Since 1999, the rate of overdose deaths involving heroin and prescription opioid pain relievers such as oxycodone, hydrocodone, codeine, morphine, fentanyl and others, has practically quadrupled.
Many believe the opiate addiction crisis can be linked to the medical industry and the overwriting of prescription painkillers.
In 2013, providers wrote nearly a quarter of a billion opiate prescriptions, which is enough for every American adult to have their own bottle of pills.
Prescription drug abuse can be defined as taking someone else’s prescribed medication or taking a medicine in any way that is different from what the doctor has prescribed. In 2010, The National Institute of Drug Abuse documented that 12 million people (1 in 20) used prescription pain medication when it was not prescribed for them or because they wanted to get “high.” Even though pain pills can be prescribed by a doctor, don’t be fooled – they can often lead to a dangerous opioid dependence. The rise of heroin addiction that began with the abuse of prescription pain medication can be linked to the inexpensive cost and availability of the street drug.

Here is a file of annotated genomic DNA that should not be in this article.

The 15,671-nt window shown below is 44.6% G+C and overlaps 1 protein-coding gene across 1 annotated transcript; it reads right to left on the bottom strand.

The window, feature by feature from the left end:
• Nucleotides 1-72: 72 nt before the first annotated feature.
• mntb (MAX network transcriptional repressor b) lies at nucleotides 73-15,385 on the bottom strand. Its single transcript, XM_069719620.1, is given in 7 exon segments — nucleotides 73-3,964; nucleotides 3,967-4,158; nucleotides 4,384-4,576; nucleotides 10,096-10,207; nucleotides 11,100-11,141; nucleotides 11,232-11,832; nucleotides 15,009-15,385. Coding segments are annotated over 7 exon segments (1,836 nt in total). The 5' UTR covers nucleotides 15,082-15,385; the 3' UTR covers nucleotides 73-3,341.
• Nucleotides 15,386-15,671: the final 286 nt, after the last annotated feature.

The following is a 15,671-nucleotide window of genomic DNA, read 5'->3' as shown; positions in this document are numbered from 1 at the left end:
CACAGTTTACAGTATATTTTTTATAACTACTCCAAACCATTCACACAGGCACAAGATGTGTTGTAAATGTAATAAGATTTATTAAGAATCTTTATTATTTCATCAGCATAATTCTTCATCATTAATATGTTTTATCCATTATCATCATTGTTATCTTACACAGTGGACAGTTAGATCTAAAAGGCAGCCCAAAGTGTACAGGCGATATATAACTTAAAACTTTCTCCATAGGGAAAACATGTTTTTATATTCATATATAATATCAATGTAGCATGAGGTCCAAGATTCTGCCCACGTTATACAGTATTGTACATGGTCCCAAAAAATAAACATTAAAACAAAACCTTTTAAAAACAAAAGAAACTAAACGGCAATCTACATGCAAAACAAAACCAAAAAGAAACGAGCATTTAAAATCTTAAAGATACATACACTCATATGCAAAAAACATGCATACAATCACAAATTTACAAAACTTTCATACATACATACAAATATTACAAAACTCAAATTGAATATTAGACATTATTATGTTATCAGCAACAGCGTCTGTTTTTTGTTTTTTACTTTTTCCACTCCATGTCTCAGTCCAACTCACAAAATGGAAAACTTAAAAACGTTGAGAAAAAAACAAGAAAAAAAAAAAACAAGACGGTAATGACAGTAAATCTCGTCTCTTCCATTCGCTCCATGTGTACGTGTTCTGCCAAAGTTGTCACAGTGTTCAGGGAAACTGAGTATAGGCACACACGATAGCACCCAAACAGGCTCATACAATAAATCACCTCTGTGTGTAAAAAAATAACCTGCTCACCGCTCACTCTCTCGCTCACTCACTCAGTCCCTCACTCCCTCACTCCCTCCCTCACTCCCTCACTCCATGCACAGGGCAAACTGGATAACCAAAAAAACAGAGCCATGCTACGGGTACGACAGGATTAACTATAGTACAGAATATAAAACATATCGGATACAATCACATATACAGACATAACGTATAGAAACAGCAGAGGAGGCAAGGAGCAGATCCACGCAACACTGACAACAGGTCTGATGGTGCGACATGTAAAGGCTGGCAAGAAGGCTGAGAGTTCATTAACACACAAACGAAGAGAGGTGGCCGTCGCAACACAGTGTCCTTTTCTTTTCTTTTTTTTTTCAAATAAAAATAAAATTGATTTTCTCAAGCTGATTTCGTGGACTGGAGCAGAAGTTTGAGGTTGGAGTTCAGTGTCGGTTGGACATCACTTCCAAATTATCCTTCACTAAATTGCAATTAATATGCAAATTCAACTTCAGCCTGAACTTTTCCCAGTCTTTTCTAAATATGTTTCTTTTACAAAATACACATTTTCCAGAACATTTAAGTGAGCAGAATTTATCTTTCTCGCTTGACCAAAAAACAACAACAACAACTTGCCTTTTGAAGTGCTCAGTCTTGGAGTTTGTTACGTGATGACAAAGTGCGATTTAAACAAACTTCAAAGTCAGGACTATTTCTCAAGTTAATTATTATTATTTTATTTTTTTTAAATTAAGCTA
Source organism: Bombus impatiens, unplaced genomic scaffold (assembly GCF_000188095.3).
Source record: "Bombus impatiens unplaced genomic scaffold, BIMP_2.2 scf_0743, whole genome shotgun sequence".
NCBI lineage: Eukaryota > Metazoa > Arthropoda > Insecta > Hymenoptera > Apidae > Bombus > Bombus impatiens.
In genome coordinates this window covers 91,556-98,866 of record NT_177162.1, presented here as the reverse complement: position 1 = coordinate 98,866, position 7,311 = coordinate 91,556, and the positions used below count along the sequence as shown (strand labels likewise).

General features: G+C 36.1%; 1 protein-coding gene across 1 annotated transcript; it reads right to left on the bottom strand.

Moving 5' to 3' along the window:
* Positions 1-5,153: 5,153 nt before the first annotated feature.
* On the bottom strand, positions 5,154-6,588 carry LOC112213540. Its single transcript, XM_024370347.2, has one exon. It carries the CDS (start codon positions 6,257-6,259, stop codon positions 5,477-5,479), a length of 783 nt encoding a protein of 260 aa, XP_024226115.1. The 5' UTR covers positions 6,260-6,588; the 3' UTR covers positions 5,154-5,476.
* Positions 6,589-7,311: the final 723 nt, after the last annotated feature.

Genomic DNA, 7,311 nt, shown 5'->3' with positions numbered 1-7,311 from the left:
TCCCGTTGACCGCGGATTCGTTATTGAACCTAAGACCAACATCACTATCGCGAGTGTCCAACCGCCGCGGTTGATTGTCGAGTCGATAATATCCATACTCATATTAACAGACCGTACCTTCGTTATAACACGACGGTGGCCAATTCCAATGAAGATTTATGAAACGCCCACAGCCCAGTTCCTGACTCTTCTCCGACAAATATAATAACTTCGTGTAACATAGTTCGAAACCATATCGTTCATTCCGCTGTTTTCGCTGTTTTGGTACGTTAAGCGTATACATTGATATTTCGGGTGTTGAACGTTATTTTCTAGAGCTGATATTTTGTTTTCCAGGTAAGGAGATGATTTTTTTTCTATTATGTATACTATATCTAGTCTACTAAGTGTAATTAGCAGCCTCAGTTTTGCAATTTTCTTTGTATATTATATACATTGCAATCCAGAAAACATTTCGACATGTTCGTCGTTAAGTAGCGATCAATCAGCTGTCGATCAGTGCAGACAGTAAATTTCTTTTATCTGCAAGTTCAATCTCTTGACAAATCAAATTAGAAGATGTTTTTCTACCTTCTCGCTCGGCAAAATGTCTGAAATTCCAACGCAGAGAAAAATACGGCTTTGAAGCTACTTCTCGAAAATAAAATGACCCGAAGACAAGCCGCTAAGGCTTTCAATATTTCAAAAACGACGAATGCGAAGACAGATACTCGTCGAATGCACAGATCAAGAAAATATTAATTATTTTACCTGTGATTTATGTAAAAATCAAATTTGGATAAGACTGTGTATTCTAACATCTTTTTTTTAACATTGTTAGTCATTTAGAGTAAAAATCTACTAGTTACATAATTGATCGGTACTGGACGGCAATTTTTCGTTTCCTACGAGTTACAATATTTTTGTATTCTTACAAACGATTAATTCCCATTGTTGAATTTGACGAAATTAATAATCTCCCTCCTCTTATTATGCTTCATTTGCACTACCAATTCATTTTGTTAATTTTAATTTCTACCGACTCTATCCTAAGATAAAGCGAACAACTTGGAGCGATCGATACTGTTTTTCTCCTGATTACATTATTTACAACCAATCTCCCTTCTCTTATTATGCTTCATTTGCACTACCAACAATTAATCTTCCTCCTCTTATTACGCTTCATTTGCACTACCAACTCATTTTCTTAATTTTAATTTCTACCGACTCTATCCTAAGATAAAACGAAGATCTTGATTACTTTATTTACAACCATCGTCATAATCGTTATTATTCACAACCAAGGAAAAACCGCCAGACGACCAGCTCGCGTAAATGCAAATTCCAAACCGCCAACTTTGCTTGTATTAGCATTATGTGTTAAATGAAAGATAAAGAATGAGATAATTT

The opiate addiction crisis has taken many lives.
In 2014, lethal drug overdoses in the U.S. hit an all-time high of 47,055 deaths. Of those, 18,893 were identified as deaths from prescription opiates and 10,574 were overdose deaths related to heroin.
Until we see the opiate addiction crisis greatly diminish, government agencies such as the Drug Enforcement Administration (DEA) and The National Institute on Alcohol Abuse and Alcoholism (NIAAA) will continue to fight the war on drugs with the hopes of saving more lives.
If you or someone you love is addicted, contact Summit BHC today. We can help point you in the right direction.